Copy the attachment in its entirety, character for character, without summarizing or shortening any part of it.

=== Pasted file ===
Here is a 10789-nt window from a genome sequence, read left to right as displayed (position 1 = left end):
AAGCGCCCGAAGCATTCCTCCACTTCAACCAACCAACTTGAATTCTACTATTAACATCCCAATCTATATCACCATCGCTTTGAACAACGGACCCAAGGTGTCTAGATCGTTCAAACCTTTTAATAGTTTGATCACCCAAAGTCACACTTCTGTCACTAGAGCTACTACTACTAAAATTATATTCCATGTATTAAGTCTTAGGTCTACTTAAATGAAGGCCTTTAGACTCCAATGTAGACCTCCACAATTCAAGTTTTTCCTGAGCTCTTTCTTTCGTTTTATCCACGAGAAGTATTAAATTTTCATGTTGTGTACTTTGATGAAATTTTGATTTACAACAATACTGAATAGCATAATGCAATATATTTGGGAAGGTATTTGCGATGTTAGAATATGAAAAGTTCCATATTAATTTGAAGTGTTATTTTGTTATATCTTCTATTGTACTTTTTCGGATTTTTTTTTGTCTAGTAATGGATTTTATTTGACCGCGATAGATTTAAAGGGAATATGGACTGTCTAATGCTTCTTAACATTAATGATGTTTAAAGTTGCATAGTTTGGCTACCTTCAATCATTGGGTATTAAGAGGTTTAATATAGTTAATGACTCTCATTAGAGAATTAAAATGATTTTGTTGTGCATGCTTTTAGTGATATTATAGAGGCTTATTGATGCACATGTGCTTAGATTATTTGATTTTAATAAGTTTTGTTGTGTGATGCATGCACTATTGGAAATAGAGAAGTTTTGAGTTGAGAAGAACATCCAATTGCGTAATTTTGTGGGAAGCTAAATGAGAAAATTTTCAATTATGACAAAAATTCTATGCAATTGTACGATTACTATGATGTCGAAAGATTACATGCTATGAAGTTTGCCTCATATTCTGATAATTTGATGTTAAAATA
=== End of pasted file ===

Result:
Here is a 10789-nt window from a genome sequence, read left to right as displayed (position 1 = left end):
AAGCGCCCGAAGCATTCCTCCACTTCAACCAACCAACTTGAATTCTACTATTAACATCCCAATCTATATCACCATCGCTTTGAACAACGGACCCAAGGTGTCTAGATCGTTCAAACCTTTTAATAGTTTGATCACCCAAAGTCACACTTCTGTCACTAGAGCTACTACTACTAAAATTATATTCCATGTATTAAGTCTTAGGTCTACTTAAATGAAGGCCTTTAGACTCCAATGTAGACCTCCACAATTCAAGTTTTTCCTGAGCTCTTTCTTTCGTTTTATCCACGAGAAGTATTAAATTTTCATGTTGTGTACTTTGATGAAATTTTGATTTACAACAATACTGAATAGCATAATGCAATATATTTGGGAAGGTATTTGCGATGTTAGAATATGAAAAGTTCCATATTAATTTGAAGTGTTATTTTGTTATATCTTCTATTGTACTTTTTCGGATTTTTTTTTGTCTAGTAATGGATTTTATTTGACCGCGATAGATTTAAAGGGAATATGGACTGTCTAATGCTTCTTAACATTAATGATGTTTAAAGTTGCATAGTTTGGCTACCTTCAATCATTGGGTATTAAGAGGTTTAATATAGTTAATGACTCTCATTAGAGAATTAAAATGATTTTGTTGTGCATGCTTTTAGTGATATTATAGAGGCTTATTGATGCACATGTGCTTAGATTATTTGATTTTAATAAGTTTTGTTGTGTGATGCATGCACTATTGGAAATAGAGAAGTTTTGAGTTGAGAAGAACATCCAATTGCGTAATTTTGTGGGAAGCTAAATGAGAAAATTTTCAATTATGACAAAAATTCTATGCAATTGTACGATTACTATGATGTCGAAAGATTACATGCTATGAAGTTTGCCTCATATTCTGATAATTTGATGTTAAAATA